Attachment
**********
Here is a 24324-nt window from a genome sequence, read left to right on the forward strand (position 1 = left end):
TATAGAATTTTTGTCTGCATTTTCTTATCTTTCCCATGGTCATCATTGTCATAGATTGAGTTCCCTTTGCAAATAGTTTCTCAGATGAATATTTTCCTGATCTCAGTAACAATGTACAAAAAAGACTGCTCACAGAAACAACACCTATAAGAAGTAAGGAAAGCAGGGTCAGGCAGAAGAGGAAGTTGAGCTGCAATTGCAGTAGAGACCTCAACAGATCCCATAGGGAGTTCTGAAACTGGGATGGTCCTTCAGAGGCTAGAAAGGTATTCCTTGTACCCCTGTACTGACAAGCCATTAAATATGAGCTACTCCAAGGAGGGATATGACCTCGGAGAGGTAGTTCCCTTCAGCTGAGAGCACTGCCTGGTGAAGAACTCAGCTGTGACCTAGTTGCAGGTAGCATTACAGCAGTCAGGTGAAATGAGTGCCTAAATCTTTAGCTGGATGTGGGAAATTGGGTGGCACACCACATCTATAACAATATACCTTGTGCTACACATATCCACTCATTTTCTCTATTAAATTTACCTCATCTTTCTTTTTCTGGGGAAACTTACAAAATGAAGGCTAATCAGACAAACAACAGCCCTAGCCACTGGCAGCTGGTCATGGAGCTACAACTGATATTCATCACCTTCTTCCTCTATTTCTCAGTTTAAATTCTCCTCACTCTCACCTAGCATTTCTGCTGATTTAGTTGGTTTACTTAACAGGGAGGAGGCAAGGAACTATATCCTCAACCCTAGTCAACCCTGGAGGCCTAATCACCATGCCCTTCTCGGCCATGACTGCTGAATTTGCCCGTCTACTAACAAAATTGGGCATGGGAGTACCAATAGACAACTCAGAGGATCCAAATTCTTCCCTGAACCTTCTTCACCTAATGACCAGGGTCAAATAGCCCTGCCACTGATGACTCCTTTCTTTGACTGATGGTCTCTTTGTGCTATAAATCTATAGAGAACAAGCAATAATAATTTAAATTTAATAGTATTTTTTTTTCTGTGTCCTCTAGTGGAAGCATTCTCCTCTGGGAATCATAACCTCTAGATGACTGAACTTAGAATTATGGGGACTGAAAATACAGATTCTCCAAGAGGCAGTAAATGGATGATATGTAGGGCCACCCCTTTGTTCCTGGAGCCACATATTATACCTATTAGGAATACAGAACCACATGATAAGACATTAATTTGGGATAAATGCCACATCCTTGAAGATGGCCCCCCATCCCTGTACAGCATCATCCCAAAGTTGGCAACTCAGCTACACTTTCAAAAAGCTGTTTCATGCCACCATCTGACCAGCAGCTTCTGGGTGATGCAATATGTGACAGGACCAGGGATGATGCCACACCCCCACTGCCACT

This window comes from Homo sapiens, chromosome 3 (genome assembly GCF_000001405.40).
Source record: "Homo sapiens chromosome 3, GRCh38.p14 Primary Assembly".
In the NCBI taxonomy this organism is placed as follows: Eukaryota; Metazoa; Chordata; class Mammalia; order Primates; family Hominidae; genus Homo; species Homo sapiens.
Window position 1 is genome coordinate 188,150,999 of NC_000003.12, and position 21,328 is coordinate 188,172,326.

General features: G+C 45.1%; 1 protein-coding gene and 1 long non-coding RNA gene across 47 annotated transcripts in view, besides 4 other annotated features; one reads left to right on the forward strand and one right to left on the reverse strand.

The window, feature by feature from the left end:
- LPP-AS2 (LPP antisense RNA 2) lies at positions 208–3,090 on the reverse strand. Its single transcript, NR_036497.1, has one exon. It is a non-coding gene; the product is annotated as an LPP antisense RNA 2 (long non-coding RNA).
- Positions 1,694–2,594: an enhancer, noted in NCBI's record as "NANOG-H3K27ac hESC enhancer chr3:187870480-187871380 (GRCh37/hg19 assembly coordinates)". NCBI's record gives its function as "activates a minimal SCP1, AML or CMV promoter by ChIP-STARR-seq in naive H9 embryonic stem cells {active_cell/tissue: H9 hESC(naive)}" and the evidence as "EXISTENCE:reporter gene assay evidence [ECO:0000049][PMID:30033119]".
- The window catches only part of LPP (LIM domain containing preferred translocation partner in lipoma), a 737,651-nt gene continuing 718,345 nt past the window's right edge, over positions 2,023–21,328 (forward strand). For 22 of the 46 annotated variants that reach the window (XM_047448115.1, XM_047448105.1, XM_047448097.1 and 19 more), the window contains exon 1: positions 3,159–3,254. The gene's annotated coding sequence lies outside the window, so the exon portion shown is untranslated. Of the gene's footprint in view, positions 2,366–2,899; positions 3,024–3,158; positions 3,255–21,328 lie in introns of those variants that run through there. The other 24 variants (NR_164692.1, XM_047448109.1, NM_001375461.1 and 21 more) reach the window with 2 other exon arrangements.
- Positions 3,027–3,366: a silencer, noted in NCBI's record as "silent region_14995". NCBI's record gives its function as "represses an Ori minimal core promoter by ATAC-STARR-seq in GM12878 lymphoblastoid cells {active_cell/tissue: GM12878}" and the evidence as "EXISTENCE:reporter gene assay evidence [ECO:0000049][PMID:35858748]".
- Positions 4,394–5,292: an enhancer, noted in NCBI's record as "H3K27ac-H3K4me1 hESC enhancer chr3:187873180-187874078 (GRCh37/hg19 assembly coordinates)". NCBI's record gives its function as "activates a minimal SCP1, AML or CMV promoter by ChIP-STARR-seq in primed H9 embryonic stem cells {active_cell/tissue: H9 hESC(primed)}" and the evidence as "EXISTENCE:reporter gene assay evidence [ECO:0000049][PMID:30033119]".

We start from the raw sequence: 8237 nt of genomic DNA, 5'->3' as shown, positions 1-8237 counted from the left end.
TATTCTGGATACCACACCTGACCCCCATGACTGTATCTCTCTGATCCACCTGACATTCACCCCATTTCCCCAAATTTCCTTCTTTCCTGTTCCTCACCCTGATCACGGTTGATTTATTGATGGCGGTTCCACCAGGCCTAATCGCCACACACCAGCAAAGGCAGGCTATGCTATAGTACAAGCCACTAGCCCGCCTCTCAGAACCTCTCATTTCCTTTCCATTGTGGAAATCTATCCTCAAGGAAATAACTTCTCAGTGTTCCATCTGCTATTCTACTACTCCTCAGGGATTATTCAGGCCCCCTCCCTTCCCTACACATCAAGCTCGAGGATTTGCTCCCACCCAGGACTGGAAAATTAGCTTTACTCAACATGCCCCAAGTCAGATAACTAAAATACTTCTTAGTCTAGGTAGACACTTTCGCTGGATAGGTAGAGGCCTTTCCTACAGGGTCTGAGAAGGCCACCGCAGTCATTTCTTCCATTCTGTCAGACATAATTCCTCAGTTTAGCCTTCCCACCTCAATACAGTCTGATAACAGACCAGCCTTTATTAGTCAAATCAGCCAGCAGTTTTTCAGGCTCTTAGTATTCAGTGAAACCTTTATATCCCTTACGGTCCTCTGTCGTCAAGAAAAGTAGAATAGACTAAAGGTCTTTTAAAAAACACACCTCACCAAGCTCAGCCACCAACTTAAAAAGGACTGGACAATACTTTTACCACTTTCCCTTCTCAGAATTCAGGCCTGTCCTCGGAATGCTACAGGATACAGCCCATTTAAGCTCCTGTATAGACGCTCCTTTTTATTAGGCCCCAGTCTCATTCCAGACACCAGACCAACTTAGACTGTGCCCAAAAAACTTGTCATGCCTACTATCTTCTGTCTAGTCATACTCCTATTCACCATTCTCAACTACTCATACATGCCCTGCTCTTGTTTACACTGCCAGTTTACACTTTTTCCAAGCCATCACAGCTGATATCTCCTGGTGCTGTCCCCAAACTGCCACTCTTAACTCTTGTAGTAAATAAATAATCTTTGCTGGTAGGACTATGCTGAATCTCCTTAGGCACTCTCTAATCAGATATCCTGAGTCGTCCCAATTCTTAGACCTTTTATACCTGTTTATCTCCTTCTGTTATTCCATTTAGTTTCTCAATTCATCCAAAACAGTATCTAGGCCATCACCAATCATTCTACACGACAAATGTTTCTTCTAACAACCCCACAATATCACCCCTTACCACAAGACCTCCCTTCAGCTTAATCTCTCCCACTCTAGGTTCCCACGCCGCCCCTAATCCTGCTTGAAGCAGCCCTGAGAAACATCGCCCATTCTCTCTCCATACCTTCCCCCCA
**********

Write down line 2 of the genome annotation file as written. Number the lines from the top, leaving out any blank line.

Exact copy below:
TATAGAATTTTTGTCTGCATTTTCTTATCTTTCCCATGGTCATCATTGTCATAGATTGAGTTCCCTTTGCAAATAGTTTCTCAGATGAATATTTTCCTGATCTCAGTAACAATGTACAAAAAAGACTGCTCACAGAAACAACACCTATAAGAAGTAAGGAAAGCAGGGTCAGGCAGAAGAGGAAGTTGAGCTGCAATTGCAGTAGAGACCTCAACAGATCCCATAGGGAGTTCTGAAACTGGGATGGTCCTTCAGAGGCTAGAAAGGTATTCCTTGTACCCCTGTACTGACAAGCCATTAAATATGAGCTACTCCAAGGAGGGATATGACCTCGGAGAGGTAGTTCCCTTCAGCTGAGAGCACTGCCTGGTGAAGAACTCAGCTGTGACCTAGTTGCAGGTAGCATTACAGCAGTCAGGTGAAATGAGTGCCTAAATCTTTAGCTGGATGTGGGAAATTGGGTGGCACACCACATCTATAACAATATACCTTGTGCTACACATATCCACTCATTTTCTCTATTAAATTTACCTCATCTTTCTTTTTCTGGGGAAACTTACAAAATGAAGGCTAATCAGACAAACAACAGCCCTAGCCACTGGCAGCTGGTCATGGAGCTACAACTGATATTCATCACCTTCTTCCTCTATTTCTCAGTTTAAATTCTCCTCACTCTCACCTAGCATTTCTGCTGATTTAGTTGGTTTACTTAACAGGGAGGAGGCAAGGAACTATATCCTCAACCCTAGTCAACCCTGGAGGCCTAATCACCATGCCCTTCTCGGCCATGACTGCTGAATTTGCCCGTCTACTAACAAAATTGGGCATGGGAGTACCAATAGACAACTCAGAGGATCCAAATTCTTCCCTGAACCTTCTTCACCTAATGACCAGGGTCAAATAGCCCTGCCACTGATGACTCCTTTCTTTGACTGATGGTCTCTTTGTGCTATAAATCTATAGAGAACAAGCAATAATAATTTAAATTTAATAGTATTTTTTTTTCTGTGTCCTCTAGTGGAAGCATTCTCCTCTGGGAATCATAACCTCTAGATGACTGAACTTAGAATTATGGGGACTGAAAATACAGATTCTCCAAGAGGCAGTAAATGGATGATATGTAGGGCCACCCCTTTGTTCCTGGAGCCACATATTATACCTATTAGGAATACAGAACCACATGATAAGACATTAATTTGGGATAAATGCCACATCCTTGAAGATGGCCCCCCATCCCTGTACAGCATCATCCCAAAGTTGGCAACTCAGCTACACTTTCAAAAAGCTGTTTCATGCCACCATCTGACCAGCAGCTTCTGGGTGATGCAATATGTGACAGGACCAGGGATGATGCCACACCCCCACTGCCACT